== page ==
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OpEdNews Op Eds    H3'ed 5/6/11

"Rendered" Canadian Blasts Assad, Living "in a state of denial."

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Diplomats and some opposition figures continue to urge the government to
undertake national dialogue. Over the past few weeks, Assad has met with
local delegations, and reportedly reached out to some national figures.

But Syrian observers said such efforts were a farce: "They have quashed the
opposition and thrown intellectuals into jail," said Ayman Abdel Nour, a
Syrian dissident in Dubai. Opposition figures and activists still at large told
the Guardian they would not consider meetings until the violence stopped.

That did not seem imminent as witnesses said tanks were seen heading for
areas around Homs central Syria.

Homs is the largest city in Syria to experience persistant protests calling for
the end of Assad's 11-year rule, while 17 were shot dead in nearby Rastan on
Friday.

A witness told Reuters he had seen 30 tanks and at least 60 trucks filled with
soldiers, days after an eyewitness described to the Guardian the area around
Rastan as looking like a "war zone".

The Arabic Network for Human Rights Information has denounced what it
says is a "trend  of journalists disappearing in Syria  in mysterious
circumstances."

Dorothy Parvaz , a journalist working for channel alJazeera disappeared last
Friday and all and communications with her failed after her arrival at
Damascus airport. The Algerian journalist,  Khalid Si Mohand, who is
stationed in Damascus and works for  Radio France International, also
disappeared April 9 in mysterious circumstances.

According to alJazeera, Ms. Parvaz, 39, who holds  American, Canadian and
Iranian passports, went to Damascus on Friday to join the  channel crew and
to participate in the coverage of the events of peaceful protests in Syria. But
contact with her was lost after leaving the plane at Damascus International
Airport. So far there has been no information on her whereabouts, her
condition, the reasons for her disappearance, or her fate.

Despite the lack of information about these journalists, the Arabic Network
believes that the Syrian authorities are mainly responsible, especially as it is
the only power in Syria, which is "trying to impose  media blackout on
events to hide the suppression to public freedoms and the  brutal assaults
against the Syrian citizens for using their right to peaceful protest to demand
democratic reforms in the country."

Another well-respected human rights organization, the Cairo Institute for
Human Rights Studies, is gravely concerned about the Syrian authorities'
continued insistence on using excessive force to break up ongoing peaceful
protests demanding the right to dignity and democratic freedoms.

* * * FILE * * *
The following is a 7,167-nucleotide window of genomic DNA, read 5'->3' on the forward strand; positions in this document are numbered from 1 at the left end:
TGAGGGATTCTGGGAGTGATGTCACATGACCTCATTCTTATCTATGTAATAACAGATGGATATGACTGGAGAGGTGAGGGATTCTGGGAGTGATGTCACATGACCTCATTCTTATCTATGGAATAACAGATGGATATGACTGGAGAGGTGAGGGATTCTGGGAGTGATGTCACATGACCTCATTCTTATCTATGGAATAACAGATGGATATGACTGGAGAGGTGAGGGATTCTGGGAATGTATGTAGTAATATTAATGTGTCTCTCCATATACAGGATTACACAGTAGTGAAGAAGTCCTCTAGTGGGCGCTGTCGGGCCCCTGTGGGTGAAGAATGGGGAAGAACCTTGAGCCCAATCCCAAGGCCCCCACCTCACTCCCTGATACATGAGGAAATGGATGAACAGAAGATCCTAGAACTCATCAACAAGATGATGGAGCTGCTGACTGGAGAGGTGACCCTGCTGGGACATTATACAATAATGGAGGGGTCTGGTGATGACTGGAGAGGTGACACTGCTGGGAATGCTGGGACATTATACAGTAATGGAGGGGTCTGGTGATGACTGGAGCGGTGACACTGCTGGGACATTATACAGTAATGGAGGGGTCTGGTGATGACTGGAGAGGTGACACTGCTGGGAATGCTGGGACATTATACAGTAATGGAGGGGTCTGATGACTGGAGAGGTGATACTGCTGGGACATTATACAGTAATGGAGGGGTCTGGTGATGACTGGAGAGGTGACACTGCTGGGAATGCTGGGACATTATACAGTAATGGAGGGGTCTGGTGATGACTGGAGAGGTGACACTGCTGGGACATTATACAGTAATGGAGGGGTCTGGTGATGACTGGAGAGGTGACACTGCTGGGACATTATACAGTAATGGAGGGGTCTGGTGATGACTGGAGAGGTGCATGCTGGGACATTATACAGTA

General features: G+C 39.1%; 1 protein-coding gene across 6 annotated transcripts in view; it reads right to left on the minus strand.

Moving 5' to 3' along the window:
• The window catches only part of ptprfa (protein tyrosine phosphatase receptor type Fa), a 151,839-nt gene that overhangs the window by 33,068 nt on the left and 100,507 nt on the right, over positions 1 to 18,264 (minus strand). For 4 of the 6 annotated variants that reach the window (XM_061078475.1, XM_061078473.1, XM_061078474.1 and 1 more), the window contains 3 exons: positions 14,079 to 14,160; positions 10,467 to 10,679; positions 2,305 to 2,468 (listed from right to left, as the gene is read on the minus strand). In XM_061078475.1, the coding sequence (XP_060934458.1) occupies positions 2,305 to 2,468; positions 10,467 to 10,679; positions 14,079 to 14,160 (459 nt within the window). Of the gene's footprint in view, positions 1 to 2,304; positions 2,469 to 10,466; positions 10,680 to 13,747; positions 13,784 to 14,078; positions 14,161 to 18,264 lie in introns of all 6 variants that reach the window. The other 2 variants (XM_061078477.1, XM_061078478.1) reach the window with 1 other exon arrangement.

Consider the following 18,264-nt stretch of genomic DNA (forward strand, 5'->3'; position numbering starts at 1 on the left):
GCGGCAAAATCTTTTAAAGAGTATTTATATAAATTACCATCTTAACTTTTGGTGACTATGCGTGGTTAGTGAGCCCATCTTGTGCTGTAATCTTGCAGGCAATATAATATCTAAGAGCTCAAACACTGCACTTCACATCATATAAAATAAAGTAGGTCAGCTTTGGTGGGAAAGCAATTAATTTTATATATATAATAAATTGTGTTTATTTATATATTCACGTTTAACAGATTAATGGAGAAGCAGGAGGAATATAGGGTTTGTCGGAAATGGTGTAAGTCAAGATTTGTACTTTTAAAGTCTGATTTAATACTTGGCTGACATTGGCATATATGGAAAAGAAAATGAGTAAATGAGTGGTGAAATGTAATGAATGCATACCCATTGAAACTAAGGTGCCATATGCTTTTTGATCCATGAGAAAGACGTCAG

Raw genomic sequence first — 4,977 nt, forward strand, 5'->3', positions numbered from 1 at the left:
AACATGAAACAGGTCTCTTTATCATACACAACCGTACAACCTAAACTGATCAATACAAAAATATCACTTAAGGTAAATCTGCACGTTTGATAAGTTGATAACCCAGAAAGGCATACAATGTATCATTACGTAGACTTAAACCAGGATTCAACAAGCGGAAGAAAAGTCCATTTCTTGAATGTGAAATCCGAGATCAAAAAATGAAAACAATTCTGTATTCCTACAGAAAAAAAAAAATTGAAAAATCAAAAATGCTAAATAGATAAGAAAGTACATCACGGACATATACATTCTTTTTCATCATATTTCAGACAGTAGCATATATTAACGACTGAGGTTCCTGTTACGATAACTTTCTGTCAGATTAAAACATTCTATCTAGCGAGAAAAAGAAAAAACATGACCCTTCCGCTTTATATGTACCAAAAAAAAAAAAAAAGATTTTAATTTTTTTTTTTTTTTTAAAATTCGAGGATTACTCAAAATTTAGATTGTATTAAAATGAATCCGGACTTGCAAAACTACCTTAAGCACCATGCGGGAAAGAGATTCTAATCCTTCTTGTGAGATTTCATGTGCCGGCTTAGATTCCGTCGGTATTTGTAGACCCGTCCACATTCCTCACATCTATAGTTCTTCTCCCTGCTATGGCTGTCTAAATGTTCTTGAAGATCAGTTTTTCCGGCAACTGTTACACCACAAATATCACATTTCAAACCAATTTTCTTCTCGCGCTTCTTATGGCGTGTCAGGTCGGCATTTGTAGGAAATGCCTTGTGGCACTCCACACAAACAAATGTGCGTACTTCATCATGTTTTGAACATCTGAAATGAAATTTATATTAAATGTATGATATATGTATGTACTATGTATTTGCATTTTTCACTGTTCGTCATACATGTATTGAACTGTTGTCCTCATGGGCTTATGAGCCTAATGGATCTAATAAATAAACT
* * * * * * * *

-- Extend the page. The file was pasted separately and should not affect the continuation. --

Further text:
CIHRS believes that the repressive security approach undertaken by the
Syrian regime "once again proves the utter lack of genuine will to engage in
serious reform and exposes the falsity of recent official promises of reform
meant to circumvent Syrians' democratic entitlements and absorb the anger
at home and abroad following the brutal crackdown that left at least 123
people dead. Most of the victims died in peaceful protests that have taken
place since the second half of March, starting first in Deraa and spreading to
several other Syrian provinces."

The group noted that Syrian President al-Assad admitted a few days ago that
reform had been too long delayed in Syria and that the country might face
destructive dangers if it did not embark on reform. However, "these exalted
phrases found their practical application in further violence against peaceful
protests called for by forces demanding democratic freedoms, which has led
to the death of an additional 100 people in the first half of April," the group
said, adding that most of the victims were killed in demonstrations in
Latakia, Deir al-Zor, Damascus, Baniyas, in addition to Deraa.

While the official media and presidential aides reported that a decision had
been made to lift the state of emergency that has been in force in Syria since
1963, President al-Assad quickly dispelled this notion. Instead, he seems to
be following in the footsteps of deposed Egyptian president Hosni Mubarak
by issuing orders to draft a new counterterrorism law to replace the
emergency law.

"The practices of the Syrian authorities clearly show that the Baath regime is
incapable of learning the lesson from the revolutionary uprisings in the Arab
region, which have thus far led to the downfall of two of the most
recalcitrant examples of police rule in the Arab world - Egypt and Tunisia -
and which are shaking the thrones of tyrants in Libya and Yemen," the
CIHRS said.

It further warned that continued repression and deception by the Syrian
regime to avoid addressing demands for reform and democracy "threaten to
throw the country into an intractable spiral of violence."

The group is calling on the UN Human Rights Council to convene a Special
Session to discuss the rapidly deteriorating situation in Syria and consider
measures to end the abuses of the Syrian authorities.

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WILLIAM FISHER Social Media Pages: Facebook page url on login Profile not filled in       Twitter page url on login Profile not filled in       Linkedin page url on login Profile not filled in       Instagram page url on login Profile not filled in

William Fisher has managed economic development programs in the Middle East and elsewhere for the US State Department and the US Agency for International Development. He served in the international affairs area in the Kennedy Administration and now (more...)
 
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